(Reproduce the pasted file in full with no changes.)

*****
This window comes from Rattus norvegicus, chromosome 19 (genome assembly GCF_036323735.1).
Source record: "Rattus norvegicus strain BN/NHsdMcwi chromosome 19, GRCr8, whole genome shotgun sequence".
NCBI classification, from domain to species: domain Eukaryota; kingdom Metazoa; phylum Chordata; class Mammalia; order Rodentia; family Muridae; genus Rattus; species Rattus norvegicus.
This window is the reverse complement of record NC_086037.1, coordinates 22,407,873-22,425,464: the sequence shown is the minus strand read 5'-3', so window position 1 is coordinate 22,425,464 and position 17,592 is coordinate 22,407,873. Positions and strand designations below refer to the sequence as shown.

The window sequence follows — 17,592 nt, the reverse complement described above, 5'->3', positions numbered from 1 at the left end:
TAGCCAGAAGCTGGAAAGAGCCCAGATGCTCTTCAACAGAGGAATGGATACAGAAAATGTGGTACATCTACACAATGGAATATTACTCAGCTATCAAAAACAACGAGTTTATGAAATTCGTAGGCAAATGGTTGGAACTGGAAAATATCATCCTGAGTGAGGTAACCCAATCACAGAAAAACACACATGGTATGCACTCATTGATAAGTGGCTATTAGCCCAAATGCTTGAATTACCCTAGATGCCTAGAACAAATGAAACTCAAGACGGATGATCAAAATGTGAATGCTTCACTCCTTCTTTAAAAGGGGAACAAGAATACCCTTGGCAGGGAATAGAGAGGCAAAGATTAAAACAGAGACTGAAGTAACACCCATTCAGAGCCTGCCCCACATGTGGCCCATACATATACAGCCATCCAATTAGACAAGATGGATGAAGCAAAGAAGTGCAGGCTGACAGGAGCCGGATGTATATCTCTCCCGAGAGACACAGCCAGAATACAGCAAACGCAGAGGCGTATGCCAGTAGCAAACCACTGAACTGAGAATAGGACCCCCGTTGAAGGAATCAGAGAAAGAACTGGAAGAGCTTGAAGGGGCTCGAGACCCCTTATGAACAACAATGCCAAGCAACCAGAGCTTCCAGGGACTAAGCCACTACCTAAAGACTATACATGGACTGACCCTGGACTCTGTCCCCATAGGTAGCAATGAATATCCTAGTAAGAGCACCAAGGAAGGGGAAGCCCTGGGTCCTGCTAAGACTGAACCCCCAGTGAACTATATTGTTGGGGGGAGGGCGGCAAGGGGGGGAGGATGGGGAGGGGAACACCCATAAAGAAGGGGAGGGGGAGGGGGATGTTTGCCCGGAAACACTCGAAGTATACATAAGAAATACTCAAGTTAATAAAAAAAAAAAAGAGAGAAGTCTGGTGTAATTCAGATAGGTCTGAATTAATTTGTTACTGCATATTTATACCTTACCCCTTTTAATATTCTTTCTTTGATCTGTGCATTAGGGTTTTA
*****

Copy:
This window comes from Rattus norvegicus, chromosome 19 (genome assembly GCF_036323735.1).
Source record: "Rattus norvegicus strain BN/NHsdMcwi chromosome 19, GRCr8, whole genome shotgun sequence".
NCBI classification, from domain to species: domain Eukaryota; kingdom Metazoa; phylum Chordata; class Mammalia; order Rodentia; family Muridae; genus Rattus; species Rattus norvegicus.
This window is the reverse complement of record NC_086037.1, coordinates 22,407,873-22,425,464: the sequence shown is the minus strand read 5'-3', so window position 1 is coordinate 22,425,464 and position 17,592 is coordinate 22,407,873. Positions and strand designations below refer to the sequence as shown.

The window sequence follows — 17,592 nt, the reverse complement described above, 5'->3', positions numbered from 1 at the left end:
TAGCCAGAAGCTGGAAAGAGCCCAGATGCTCTTCAACAGAGGAATGGATACAGAAAATGTGGTACATCTACACAATGGAATATTACTCAGCTATCAAAAACAACGAGTTTATGAAATTCGTAGGCAAATGGTTGGAACTGGAAAATATCATCCTGAGTGAGGTAACCCAATCACAGAAAAACACACATGGTATGCACTCATTGATAAGTGGCTATTAGCCCAAATGCTTGAATTACCCTAGATGCCTAGAACAAATGAAACTCAAGACGGATGATCAAAATGTGAATGCTTCACTCCTTCTTTAAAAGGGGAACAAGAATACCCTTGGCAGGGAATAGAGAGGCAAAGATTAAAACAGAGACTGAAGTAACACCCATTCAGAGCCTGCCCCACATGTGGCCCATACATATACAGCCATCCAATTAGACAAGATGGATGAAGCAAAGAAGTGCAGGCTGACAGGAGCCGGATGTATATCTCTCCCGAGAGACACAGCCAGAATACAGCAAACGCAGAGGCGTATGCCAGTAGCAAACCACTGAACTGAGAATAGGACCCCCGTTGAAGGAATCAGAGAAAGAACTGGAAGAGCTTGAAGGGGCTCGAGACCCCTTATGAACAACAATGCCAAGCAACCAGAGCTTCCAGGGACTAAGCCACTACCTAAAGACTATACATGGACTGACCCTGGACTCTGTCCCCATAGGTAGCAATGAATATCCTAGTAAGAGCACCAAGGAAGGGGAAGCCCTGGGTCCTGCTAAGACTGAACCCCCAGTGAACTATATTGTTGGGGGGAGGGCGGCAAGGGGGGGAGGATGGGGAGGGGAACACCCATAAAGAAGGGGAGGGGGAGGGGGATGTTTGCCCGGAAACACTCGAAGTATACATAAGAAATACTCAAGTTAATAAAAAAAAAAAAGAGAGAAGTCTGGTGTAATTCAGATAGGTCTGAATTAATTTGTTACTGCATATTTATACCTTACCCCTTTTAATATTCTTTCTTTGATCTGTGCATTAGGGTTTTA